A multi-faceted control and monitoring program has been developed and implemented and the results have been dramatic. More than 90% of the phragmites was eliminated within one year and nearly 97% by the third year. Researchers saw the return of huge meadows of annual native marsh plants, including some state-threatened species, followed by perennial cattail stands. Marsh specialist birds such as Virginia rail, least bittern (State-threatened), and marsh wren followed soon thereafter.  Based on this success, the project was expanded to an adjacent 32-acre area of the marsh known as Ring Meadow. Both areas now have less than five percent Phragmites cover, an overall success on the journey to reestablish native vegetation.

2017 Image
Map of the Iona Island Marsh Treatment Areas

While complete eradication of the Phragmites may be impossible to achieve, success can be maintained through continued monitoring and spot treating remaining and new patches.  Bird and vegetation surveys are conducted annually, as are measurements of sediment build-up on the marsh surface, as it relates to sea level rise.  The goal remains to restore the native plant communities in the marsh to promote biodiversity. A healthy, native marsh community will lead to increased productivity and habitats for fish, birds, and mammals – many of them specially adapted to the brackish conditions at Iona.  With continued management, the long-term outlook is positive for this Hudson River jewel, one of only four large brackish marshes on the Hudson.

RingMeadow
Ring Meadow in 2016. Cattail and blooming Rose Mallow have regrown where phragmites once were.

Interested in seeing Iona Marsh for yourself? While public canoeing and kayaking are not allowed in the marsh itself to protect this unique place, through collaboration with the State Parks, NYS DEC offers free public canoe programs each summer.  Not a fan of getting on the water? Iona Island is accessible by road. There is a parking lot approximately ½ mile onto the island, right before the railroad tracks (the boundary of the public accessible areas), where you can park and view the marsh. Lucky visitors may spot waterfowl, muskrats, frogs, turtles, wetland birds, deer, or even bald eagles!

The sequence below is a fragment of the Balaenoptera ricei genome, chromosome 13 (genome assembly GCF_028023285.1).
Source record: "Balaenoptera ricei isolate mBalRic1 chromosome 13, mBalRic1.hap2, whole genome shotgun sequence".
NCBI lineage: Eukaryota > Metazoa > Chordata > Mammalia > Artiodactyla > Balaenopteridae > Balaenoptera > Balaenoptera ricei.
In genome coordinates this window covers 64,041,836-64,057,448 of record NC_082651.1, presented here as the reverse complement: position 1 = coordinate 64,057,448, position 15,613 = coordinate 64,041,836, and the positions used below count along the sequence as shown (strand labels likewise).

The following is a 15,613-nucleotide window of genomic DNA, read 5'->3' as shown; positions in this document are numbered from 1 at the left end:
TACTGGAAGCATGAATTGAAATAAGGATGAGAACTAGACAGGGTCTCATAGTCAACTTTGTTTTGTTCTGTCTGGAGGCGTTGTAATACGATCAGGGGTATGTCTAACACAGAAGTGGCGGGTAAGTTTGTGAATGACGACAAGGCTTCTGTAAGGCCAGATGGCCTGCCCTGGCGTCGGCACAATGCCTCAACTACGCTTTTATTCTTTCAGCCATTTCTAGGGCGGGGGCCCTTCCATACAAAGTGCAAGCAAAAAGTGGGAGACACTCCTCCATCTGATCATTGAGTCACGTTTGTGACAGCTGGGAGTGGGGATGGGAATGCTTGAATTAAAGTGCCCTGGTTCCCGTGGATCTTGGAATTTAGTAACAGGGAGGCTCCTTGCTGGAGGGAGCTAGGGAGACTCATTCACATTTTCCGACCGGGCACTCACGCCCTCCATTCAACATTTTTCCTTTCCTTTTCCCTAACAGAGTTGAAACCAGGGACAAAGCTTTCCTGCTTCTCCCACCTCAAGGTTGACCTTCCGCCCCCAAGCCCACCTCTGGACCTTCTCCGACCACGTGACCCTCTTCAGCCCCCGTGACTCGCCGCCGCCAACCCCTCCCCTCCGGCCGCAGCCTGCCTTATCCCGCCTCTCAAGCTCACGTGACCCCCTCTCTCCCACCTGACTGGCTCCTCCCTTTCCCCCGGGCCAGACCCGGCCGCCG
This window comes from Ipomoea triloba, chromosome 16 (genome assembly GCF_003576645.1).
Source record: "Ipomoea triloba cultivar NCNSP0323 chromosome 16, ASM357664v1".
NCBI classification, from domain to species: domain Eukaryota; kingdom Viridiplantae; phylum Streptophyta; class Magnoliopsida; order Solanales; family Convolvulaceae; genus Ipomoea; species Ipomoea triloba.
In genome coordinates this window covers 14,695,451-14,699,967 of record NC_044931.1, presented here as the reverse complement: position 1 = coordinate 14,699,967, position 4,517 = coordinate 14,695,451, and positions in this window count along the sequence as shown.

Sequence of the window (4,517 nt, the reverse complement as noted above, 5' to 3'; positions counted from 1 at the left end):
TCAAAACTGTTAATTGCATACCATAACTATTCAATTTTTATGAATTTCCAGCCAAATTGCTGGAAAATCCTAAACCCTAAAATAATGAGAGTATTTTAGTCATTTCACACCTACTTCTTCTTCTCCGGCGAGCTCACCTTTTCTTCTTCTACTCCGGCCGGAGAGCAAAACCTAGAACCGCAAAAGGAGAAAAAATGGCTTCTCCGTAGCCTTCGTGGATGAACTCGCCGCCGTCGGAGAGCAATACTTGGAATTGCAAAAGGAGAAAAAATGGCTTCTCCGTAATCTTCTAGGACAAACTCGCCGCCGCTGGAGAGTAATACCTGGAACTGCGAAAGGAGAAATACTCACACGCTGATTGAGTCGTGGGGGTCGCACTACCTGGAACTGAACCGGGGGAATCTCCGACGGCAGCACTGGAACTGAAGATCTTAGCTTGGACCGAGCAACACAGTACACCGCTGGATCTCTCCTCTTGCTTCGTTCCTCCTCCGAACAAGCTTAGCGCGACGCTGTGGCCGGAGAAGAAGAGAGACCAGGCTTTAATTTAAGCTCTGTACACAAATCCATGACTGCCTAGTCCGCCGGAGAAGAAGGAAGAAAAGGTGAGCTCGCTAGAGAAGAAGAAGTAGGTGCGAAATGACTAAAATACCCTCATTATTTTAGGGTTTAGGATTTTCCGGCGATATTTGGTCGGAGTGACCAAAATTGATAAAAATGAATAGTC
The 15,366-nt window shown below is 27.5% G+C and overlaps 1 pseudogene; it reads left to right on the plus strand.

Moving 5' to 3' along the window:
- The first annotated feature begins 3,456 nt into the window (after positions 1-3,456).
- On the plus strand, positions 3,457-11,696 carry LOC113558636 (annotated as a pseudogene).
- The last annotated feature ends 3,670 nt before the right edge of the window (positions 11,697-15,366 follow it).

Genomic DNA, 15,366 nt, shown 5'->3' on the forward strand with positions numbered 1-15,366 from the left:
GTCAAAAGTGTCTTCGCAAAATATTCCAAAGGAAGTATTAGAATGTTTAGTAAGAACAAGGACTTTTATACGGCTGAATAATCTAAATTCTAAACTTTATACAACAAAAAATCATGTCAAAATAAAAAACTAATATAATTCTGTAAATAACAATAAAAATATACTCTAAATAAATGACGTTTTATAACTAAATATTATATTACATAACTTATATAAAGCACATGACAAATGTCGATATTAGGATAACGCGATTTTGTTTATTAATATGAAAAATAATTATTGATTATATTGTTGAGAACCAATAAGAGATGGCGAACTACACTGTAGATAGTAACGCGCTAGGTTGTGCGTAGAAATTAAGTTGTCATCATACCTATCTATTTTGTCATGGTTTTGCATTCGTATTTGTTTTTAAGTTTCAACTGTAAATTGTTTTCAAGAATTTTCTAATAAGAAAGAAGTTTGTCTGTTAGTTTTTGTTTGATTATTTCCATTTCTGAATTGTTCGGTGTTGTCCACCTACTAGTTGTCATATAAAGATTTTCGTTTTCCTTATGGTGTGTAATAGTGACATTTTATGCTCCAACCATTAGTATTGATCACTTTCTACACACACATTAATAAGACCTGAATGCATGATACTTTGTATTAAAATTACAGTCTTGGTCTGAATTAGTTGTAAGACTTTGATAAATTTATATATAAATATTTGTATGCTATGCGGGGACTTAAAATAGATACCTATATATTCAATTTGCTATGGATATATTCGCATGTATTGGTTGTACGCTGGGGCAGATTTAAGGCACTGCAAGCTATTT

Photo credit:   PIPC Archives

Dr. Ed McGowan,  2017 Annual Report Iona Island Marsh

Post by Jesse Predmore, SCA

Edited by: Dr. Ed McGowan & Chris O’Sullivan

Featured image: lulun & kame accessed from Flickr

Protecting Our Waterways

You may have seen them in a park near you, these super heroes and heroines in disguise. Since 2008, New York State Parks have deployed Invasive Species Strike Teams. These Strike Teams conduct invasive species surveys and manually remove non-native invasive plants in areas of significance. The goal is to protect native plant and animal species and the natural areas in our parks. State Parks are also an important resource for tourism and recreation.  Maintaining the integrity of the natural areas and features in parks helps to support these public interests, including camping, picnicking, fishing, boating, swimming, hiking, wildlife viewing, and other recreational activities.

For the past 10 years, Strike Teams have primarily been involved with removing invasive species on land, but in 2018 State Parks was able to establish an Aquatic Invasive Species (AIS) Strike Team thanks to grant funding received from the Great Lakes Restoration Initiative. The AIS Strike Team isn’t afraid to get a little dirty or wet, as their main charge is to suppress, contain, and work towards the reduction of invasive species found in aquatic habitats within the Great Lakes watershed. The team’s home base is at De Veaux Woods State Park in Niagara Falls, but you’ll be able to find them working in the streams, lakes, and wetlands throughout Western NY and into the Thousand Islands.